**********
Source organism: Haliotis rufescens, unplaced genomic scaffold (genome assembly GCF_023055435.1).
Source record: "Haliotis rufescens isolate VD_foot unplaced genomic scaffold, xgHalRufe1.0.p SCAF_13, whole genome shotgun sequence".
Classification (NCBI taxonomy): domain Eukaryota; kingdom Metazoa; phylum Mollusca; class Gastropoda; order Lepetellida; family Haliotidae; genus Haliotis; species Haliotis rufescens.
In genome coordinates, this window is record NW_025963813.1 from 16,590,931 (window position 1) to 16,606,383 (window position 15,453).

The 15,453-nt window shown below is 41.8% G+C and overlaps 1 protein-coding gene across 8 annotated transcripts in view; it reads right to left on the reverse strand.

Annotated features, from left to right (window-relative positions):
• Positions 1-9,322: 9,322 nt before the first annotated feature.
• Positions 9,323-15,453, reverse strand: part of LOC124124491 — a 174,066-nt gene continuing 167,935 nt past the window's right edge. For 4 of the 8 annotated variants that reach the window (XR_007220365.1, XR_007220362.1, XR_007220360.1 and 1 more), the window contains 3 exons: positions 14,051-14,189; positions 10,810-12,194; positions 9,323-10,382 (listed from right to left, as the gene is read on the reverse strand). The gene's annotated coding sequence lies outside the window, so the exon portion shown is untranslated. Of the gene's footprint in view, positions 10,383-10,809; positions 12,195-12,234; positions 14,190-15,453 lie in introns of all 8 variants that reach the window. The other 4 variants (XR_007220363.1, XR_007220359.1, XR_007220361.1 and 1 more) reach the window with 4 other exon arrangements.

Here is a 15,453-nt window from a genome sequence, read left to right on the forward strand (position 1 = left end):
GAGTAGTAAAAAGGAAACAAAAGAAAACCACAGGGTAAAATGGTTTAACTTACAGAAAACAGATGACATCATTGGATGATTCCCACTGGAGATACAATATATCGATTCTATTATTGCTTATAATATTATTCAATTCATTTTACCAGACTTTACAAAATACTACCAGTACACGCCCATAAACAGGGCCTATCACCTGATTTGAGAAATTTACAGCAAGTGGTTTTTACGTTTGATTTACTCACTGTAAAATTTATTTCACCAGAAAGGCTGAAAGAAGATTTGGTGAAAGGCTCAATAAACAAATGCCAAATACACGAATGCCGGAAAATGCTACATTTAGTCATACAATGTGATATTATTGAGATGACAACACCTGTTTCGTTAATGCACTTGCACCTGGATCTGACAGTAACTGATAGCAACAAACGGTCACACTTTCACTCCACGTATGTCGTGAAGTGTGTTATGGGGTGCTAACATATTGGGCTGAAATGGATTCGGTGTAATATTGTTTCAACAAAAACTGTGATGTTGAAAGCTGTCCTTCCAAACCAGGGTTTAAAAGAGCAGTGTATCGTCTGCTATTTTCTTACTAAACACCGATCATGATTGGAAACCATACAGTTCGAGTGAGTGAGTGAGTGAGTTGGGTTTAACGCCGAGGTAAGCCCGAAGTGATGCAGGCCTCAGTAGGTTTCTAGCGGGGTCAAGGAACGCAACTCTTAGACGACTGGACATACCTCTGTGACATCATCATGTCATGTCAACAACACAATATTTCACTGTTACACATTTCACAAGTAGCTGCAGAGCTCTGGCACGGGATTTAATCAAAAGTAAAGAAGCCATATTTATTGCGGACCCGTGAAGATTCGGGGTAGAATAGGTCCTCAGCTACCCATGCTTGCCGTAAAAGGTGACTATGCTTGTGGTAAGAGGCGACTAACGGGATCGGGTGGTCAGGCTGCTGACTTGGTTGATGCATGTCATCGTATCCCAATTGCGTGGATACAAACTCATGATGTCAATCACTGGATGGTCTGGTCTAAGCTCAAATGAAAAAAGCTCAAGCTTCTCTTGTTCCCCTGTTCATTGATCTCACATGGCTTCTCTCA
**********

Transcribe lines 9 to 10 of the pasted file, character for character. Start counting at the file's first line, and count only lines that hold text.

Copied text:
Here is a 15,453-nt window from a genome sequence, read left to right on the forward strand (position 1 = left end):
GAGTAGTAAAAAGGAAACAAAAGAAAACCACAGGGTAAAATGGTTTAACTTACAGAAAACAGATGACATCATTGGATGATTCCCACTGGAGATACAATATATCGATTCTATTATTGCTTATAATATTATTCAATTCATTTTACCAGACTTTACAAAATACTACCAGTACACGCCCATAAACAGGGCCTATCACCTGATTTGAGAAATTTACAGCAAGTGGTTTTTACGTTTGATTTACTCACTGTAAAATTTATTTCACCAGAAAGGCTGAAAGAAGATTTGGTGAAAGGCTCAATAAACAAATGCCAAATACACGAATGCCGGAAAATGCTACATTTAGTCATACAATGTGATATTATTGAGATGACAACACCTGTTTCGTTAATGCACTTGCACCTGGATCTGACAGTAACTGATAGCAACAAACGGTCACACTTTCACTCCACGTATGTCGTGAAGTGTGTTATGGGGTGCTAACATATTGGGCTGAAATGGATTCGGTGTAATATTGTTTCAACAAAAACTGTGATGTTGAAAGCTGTCCTTCCAAACCAGGGTTTAAAAGAGCAGTGTATCGTCTGCTATTTTCTTACTAAACACCGATCATGATTGGAAACCATACAGTTCGAGTGAGTGAGTGAGTGAGTTGGGTTTAACGCCGAGGTAAGCCCGAAGTGATGCAGGCCTCAGTAGGTTTCTAGCGGGGTCAAGGAACGCAACTCTTAGACGACTGGACATACCTCTGTGACATCATCATGTCATGTCAACAACACAATATTTCACTGTTACACATTTCACAAGTAGCTGCAGAGCTCTGGCACGGGATTTAATCAAAAGTAAAGAAGCCATATTTATTGCGGACCCGTGAAGATTCGGGGTAGAATAGGTCCTCAGCTACCCATGCTTGCCGTAAAAGGTGACTATGCTTGTGGTAAGAGGCGACTAACGGGATCGGGTGGTCAGGCTGCTGACTTGGTTGATGCATGTCATCGTATCCCAATTGCGTGGATACAAACTCATGATGTCAATCACTGGATGGTCTGGTCTAAGCTCAAATGAAAAAAGCTCAAGCTTCTCTTGTTCCCCTGTTCATTGATCTCACATGGCTTCTCTCA